More than any musician or composer in history, Fredrick Chopin owned the piano as an instrument, and made it sing. His fascinating life from prodigy to tragic death by consumption at age 39 is chronicled in The Life and Works of Chopinby Jeremy Siepmann, who also narrates, (with actor Anton Lesser reading excerpts from Chopin's letters). The audiobook intersperses biography with a wide sampling of music in such a way that the listener is beguiled into visualizing that bygone era in Paris when Romanticism flowered with imaginative, new melodies and tonal colors grown out of folk tunes and the symmetry of a classical past. Words fail to evoke the timeless and unique beauty of Chopin's creations then, which were not only among the greatest works for keyboard ever composed, but also the most universal. The story behind it all including Chopin's unusual life and loves is an intriguing snapshot of early 19th Century France, yet its distance in time shrinks to nothing with such a musical score as accompaniment. (As a companion video, we recommend the movie Impromptu, which starred Hugh Grant as Chopin.) A free thinker, shy and modest, Chopin was an unrivaled poetic genius who evolved, from nowhere, a new style of playing with a gift for composition that was boundless. His was art, not for art's sake, but for the heart's sake. Chopin's own words tell us why: Bach is like an astronomer who, with the help of ciphers, finds the most wonderful stars. Beethoven embraced the universe with the power of his spirit. I do not climb so high. A long time ago I decided that my universe will be the soul and heart of man. --Jonathan Lowe, burjreview.blogspot.com/
Chopin wrote the most romantic music ever composed. Thirty-four extracts are included here, the sensitive Nocturnes and Etudes and the Polish Mazurkas, entwined with his vividly told life-story. His long and rewarding affair with George Sand (which ended in illness and tears) and their miserable winter in Majorca are fascinating. So are his physical suppleness (he had boneless fingers and could place his legs around his shoulders), his daily hairdressing, his flight from cholera, and the dreary teaching necessitated by his constant money worries. --Rachel Redford, The Oldie
This is the first of what is bound to be a stream of biographies celebrating the bicentenary of the composer's birth but none, I bet, will include as much if any of the music. At least half this audio is devoted to the works, played with great passion and even greater panache by Turkish virtuoso Idil Biret. Everyone knows about Chopin's affair with George Sand, but I hadn't realised what a bitch she was towards the end, mocking his pain and accusing him of hypochondria. Fascinating older women, even if they're famous, sexy, clever and French, have their disadvantages. The story about Poland's national treasure penniless, alone and close to death in 1848, being taken to Edinburgh by rich, well-meaning patrons and seeking out a Polish family to talk to in his own all-but-forgotten native tongue, is heartbreaking. Just like his nocturnes. --Sue Arnold, The Guardian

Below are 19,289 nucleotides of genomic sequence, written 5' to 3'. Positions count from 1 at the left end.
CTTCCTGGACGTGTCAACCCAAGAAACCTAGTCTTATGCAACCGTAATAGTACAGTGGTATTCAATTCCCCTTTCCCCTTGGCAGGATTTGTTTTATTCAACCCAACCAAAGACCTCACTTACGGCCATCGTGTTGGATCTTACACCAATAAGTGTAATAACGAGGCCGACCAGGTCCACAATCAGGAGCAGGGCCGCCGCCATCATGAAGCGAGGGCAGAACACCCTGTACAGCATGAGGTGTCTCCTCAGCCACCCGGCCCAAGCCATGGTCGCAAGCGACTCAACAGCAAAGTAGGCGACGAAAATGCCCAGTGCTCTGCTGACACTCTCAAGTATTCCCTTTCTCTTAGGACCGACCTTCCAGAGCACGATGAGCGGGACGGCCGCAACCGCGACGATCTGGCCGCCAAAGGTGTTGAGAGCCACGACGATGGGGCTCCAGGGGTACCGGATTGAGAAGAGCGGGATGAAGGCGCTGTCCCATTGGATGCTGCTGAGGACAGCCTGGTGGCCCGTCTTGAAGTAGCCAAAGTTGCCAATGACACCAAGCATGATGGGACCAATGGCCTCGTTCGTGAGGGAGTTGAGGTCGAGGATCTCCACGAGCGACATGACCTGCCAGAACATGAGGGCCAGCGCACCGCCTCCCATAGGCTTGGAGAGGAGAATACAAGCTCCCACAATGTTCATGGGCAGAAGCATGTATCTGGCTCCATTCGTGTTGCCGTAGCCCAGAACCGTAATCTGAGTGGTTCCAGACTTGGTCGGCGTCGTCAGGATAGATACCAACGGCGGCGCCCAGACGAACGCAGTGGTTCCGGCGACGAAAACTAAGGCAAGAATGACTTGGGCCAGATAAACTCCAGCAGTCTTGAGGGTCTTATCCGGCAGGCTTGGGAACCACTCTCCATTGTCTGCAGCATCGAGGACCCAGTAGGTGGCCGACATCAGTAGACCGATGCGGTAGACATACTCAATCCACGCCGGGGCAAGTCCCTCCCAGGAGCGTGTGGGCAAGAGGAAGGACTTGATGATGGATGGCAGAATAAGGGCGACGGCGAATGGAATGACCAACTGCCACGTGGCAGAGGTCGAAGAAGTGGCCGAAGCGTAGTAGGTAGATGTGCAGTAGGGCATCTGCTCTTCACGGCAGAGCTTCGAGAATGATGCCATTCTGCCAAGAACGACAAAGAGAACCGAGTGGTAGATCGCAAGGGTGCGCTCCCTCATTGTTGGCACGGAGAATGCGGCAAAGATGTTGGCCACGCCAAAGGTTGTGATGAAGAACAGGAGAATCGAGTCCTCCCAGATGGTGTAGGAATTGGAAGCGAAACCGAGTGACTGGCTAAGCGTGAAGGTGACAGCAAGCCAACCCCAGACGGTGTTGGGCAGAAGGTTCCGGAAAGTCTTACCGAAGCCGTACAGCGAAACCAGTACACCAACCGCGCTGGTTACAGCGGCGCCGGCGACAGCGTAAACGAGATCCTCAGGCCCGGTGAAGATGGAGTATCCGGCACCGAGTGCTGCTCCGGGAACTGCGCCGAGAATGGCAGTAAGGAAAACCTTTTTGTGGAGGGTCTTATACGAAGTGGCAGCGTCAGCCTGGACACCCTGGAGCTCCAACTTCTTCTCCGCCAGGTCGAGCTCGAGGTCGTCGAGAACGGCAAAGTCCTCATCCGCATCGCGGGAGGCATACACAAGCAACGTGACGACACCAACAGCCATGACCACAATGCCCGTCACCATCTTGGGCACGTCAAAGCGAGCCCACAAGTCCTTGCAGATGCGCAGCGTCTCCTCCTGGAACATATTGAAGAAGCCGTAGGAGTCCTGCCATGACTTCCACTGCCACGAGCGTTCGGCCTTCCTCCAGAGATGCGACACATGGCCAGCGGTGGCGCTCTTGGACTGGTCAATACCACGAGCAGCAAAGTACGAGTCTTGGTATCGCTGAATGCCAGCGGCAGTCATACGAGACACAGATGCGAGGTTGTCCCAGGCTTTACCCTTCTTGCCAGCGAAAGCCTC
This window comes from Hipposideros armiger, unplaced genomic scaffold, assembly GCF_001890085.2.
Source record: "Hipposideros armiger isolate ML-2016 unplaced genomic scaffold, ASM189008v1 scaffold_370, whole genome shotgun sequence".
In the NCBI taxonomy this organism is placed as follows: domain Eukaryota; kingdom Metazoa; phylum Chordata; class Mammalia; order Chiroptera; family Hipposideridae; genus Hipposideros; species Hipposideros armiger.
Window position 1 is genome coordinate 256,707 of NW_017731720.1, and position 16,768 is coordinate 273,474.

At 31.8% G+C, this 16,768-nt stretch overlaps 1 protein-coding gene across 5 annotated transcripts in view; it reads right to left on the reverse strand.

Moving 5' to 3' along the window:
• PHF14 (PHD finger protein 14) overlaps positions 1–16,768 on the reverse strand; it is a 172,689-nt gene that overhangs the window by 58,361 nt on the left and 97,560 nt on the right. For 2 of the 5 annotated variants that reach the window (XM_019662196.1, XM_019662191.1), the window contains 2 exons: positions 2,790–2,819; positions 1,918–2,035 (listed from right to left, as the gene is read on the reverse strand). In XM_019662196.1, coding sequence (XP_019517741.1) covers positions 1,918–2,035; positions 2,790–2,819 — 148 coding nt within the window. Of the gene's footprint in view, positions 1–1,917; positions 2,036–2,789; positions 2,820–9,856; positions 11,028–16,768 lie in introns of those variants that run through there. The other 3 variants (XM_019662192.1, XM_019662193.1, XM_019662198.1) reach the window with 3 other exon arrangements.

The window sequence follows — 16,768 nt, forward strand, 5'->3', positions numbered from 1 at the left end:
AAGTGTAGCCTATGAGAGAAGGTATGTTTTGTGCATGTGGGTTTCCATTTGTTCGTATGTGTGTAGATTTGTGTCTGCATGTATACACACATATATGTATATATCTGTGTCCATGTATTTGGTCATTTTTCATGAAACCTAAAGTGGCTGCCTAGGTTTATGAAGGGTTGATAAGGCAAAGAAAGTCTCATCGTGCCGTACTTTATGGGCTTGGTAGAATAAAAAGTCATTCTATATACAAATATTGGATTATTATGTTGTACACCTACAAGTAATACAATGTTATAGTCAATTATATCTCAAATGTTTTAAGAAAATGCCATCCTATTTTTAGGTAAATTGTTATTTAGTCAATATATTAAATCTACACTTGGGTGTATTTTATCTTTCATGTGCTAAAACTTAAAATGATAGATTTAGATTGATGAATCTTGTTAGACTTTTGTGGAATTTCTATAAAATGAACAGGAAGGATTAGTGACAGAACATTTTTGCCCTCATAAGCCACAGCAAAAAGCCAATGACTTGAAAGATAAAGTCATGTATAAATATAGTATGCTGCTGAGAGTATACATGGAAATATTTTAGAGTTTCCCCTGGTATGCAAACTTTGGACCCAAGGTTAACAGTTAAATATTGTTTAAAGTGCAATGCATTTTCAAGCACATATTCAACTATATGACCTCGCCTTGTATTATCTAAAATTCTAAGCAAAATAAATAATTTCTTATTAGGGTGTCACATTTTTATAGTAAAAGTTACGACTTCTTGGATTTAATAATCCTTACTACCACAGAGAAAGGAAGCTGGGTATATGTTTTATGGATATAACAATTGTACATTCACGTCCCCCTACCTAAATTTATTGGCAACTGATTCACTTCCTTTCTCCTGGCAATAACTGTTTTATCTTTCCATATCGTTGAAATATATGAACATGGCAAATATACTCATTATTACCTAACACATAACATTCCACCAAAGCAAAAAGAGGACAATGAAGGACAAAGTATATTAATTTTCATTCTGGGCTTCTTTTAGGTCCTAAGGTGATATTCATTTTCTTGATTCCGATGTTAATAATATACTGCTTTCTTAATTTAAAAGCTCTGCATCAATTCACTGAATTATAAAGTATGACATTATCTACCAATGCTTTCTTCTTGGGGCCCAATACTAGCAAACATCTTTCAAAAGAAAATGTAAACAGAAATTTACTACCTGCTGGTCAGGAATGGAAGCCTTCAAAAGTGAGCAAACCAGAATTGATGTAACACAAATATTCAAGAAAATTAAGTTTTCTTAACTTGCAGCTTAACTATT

About the Author
Though long resident in England, Jeremy Siepmann was born and formally educated in the United States. Despite a late start, he was encouraged by both Rudolf Serkin and Virgil Thomson to pursue a career in music. He studied in New York and later in London where he began teaching for the WEA and later for London University. For most of the last 20 years he has confined his teaching activity to the piano. As a writer he has contributed articles, reviews and interviews to numerous journals and reference works (including New Statesman, Gramophone, BBC Music Magazine and The New Grove Dictionary of Music and Musicians), some of them being reprinted in book form (Oxford University Press, Robson Books). His books include a widely acclaimed biography of Chopin (The Reluctant Romantic, Gollancz, July '95), two volumes on the history and literature of the piano, and a biography of Brahms (Everyman/EMI, 1997). In December 1997 he was appointed editor of Piano magazine. His career as a broadcaster began in New York in 1963 with an East Coast radio series on the life and work of Mozart, described by Alistair Cooke as 'the best music program on American radio'. On the strength of this, improbably, he was hired by the BBC as a humorist, in which capacity he furnished weekly satirical items on various aspects of American life. After a long break he returned to broadcasting in 1977. Since 1979 he has devised, written and presented more than 1,000 programmes for BBC radio including the international-award-winning series 'The Elements of Music'. In 1988 he was appointed Head of Music at the BBC World Service, broadcasting to an estimated audience of 135 million. He left the Corporation in Spring 1994 to form his own independent production company.
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